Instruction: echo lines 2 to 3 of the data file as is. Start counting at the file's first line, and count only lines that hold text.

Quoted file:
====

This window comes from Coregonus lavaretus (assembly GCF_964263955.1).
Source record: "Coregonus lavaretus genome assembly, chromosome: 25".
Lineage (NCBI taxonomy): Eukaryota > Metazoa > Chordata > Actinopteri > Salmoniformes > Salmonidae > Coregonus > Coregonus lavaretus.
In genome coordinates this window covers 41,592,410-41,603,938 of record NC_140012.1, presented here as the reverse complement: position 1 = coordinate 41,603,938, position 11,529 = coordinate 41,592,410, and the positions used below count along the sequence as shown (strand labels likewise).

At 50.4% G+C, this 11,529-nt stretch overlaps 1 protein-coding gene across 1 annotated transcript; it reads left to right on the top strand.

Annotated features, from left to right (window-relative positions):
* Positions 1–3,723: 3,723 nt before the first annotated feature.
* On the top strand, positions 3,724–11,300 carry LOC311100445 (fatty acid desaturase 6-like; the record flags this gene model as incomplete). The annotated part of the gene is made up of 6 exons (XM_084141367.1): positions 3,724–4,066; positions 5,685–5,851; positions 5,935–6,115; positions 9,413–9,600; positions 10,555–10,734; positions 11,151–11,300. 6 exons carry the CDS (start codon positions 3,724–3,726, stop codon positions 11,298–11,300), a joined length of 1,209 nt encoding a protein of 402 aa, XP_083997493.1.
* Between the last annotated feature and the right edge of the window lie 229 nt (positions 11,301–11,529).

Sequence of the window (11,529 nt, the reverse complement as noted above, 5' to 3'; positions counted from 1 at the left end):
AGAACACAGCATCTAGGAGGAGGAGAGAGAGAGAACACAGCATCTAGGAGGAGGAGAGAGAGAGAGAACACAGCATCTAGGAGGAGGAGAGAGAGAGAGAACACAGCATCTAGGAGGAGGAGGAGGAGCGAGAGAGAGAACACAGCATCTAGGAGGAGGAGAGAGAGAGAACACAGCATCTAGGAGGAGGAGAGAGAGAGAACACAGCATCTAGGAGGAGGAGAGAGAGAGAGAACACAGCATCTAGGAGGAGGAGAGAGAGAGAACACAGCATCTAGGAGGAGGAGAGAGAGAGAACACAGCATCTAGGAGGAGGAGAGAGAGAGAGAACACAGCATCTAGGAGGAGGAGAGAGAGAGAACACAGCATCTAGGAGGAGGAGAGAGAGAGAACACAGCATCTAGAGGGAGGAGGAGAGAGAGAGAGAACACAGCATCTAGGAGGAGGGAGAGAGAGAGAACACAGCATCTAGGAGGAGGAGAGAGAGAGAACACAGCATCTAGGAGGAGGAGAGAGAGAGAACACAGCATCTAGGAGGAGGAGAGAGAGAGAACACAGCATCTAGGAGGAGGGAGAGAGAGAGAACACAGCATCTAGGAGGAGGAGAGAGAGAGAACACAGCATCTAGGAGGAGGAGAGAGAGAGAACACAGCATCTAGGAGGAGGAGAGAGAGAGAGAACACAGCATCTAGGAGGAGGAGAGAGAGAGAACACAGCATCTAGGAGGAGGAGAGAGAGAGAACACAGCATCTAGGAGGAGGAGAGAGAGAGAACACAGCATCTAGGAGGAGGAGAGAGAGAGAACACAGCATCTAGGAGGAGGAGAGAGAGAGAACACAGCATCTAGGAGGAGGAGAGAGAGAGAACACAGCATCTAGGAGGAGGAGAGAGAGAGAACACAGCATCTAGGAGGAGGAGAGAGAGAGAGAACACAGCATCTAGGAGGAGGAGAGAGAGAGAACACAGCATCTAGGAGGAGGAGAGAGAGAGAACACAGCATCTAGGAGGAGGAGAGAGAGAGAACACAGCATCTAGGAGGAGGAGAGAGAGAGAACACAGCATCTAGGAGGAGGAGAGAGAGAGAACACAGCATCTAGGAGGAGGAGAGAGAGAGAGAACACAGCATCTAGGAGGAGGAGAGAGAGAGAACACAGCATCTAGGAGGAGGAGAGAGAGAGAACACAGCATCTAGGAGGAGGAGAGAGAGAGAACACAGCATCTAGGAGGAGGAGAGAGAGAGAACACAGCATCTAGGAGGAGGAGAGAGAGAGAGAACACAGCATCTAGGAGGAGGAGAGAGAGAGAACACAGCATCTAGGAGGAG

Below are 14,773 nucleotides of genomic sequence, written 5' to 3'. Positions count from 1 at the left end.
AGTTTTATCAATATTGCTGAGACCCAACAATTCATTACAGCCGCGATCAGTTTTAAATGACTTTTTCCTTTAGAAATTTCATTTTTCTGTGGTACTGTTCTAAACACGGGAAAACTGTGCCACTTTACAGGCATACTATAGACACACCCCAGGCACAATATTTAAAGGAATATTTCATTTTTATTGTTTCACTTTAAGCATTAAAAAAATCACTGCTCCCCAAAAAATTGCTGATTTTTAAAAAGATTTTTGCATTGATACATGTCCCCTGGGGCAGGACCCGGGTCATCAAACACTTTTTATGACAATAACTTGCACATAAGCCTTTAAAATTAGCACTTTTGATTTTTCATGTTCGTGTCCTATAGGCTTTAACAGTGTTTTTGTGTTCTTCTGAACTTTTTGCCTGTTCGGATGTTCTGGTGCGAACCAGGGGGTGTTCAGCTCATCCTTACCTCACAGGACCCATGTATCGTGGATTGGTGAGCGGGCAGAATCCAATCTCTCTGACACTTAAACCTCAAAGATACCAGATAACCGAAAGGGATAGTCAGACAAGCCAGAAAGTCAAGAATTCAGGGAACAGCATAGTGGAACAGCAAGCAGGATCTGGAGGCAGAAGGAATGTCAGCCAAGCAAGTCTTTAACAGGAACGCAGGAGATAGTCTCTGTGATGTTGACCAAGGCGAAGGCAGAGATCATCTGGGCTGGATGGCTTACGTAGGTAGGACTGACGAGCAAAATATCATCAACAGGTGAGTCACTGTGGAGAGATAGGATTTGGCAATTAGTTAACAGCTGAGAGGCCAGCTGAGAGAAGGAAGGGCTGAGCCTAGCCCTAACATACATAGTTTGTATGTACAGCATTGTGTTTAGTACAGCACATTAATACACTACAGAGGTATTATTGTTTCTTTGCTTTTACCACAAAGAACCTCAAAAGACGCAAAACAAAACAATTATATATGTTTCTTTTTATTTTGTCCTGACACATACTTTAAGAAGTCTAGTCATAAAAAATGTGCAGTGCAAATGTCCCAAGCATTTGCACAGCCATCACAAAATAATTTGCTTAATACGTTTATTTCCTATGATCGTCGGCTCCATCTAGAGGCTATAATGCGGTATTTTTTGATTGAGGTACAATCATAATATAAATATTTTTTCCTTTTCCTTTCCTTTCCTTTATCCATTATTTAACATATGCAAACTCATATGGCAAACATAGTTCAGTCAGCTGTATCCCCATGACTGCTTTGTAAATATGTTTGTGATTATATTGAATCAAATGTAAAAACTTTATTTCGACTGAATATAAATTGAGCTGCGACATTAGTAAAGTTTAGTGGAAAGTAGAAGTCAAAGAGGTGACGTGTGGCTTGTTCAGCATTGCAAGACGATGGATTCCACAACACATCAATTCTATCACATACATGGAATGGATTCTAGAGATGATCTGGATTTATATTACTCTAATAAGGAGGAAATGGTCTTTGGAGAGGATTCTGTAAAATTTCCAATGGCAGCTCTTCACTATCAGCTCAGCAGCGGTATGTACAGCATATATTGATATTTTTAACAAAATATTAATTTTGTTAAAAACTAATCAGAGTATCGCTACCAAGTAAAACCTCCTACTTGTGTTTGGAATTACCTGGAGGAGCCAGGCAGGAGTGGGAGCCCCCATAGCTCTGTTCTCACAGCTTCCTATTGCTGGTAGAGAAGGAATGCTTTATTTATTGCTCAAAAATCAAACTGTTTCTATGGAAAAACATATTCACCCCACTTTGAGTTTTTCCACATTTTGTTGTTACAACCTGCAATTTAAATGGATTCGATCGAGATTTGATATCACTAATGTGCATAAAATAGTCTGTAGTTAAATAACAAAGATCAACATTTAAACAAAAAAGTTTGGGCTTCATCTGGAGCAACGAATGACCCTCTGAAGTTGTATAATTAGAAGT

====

Source record: "Coregonus lavaretus genome assembly, chromosome: 25".
Lineage (NCBI taxonomy): Eukaryota > Metazoa > Chordata > Actinopteri > Salmoniformes > Salmonidae > Coregonus > Coregonus lavaretus.